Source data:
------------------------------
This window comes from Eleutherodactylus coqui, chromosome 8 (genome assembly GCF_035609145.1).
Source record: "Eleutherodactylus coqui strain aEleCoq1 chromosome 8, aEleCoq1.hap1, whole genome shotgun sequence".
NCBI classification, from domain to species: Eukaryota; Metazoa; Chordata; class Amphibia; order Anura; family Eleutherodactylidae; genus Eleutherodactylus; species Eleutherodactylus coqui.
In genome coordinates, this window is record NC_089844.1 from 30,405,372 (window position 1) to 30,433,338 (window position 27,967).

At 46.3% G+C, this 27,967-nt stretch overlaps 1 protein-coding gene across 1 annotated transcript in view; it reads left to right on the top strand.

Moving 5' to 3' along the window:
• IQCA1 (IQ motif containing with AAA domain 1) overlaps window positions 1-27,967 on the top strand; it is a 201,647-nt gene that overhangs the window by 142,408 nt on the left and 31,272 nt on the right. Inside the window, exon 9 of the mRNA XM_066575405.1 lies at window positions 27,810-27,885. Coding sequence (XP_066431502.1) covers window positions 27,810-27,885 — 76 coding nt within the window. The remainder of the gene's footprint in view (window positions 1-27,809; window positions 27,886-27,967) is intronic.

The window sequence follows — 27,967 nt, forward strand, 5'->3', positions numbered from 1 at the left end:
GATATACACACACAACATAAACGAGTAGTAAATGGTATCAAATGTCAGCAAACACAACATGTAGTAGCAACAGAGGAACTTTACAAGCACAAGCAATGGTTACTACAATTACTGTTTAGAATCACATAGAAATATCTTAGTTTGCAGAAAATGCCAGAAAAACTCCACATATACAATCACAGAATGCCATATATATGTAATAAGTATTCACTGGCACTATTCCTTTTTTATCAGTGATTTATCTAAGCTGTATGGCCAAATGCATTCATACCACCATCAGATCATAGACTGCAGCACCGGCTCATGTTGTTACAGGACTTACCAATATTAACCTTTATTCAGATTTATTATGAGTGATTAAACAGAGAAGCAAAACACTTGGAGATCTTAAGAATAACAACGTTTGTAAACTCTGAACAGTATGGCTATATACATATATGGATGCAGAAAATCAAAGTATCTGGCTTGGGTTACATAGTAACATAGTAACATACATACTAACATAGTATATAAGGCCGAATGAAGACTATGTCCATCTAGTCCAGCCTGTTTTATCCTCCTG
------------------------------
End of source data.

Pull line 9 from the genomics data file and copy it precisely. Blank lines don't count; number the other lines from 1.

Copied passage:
GATATACACACACAACATAAACGAGTAGTAAATGGTATCAAATGTCAGCAAACACAACATGTAGTAGCAACAGAGGAACTTTACAAGCACAAGCAATGGTTACTACAATTACTGTTTAGAATCACATAGAAATATCTTAGTTTGCAGAAAATGCCAGAAAAACTCCACATATACAATCACAGAATGCCATATATATGTAATAAGTATTCACTGGCACTATTCCTTTTTTATCAGTGATTTATCTAAGCTGTATGGCCAAATGCATTCATACCACCATCAGATCATAGACTGCAGCACCGGCTCATGTTGTTACAGGACTTACCAATATTAACCTTTATTCAGATTTATTATGAGTGATTAAACAGAGAAGCAAAACACTTGGAGATCTTAAGAATAACAACGTTTGTAAACTCTGAACAGTATGGCTATATACATATATGGATGCAGAAAATCAAAGTATCTGGCTTGGGTTACATAGTAACATAGTAACATACATACTAACATAGTATATAAGGCCGAATGAAGACTATGTCCATCTAGTCCAGCCTGTTTTATCCTCCTG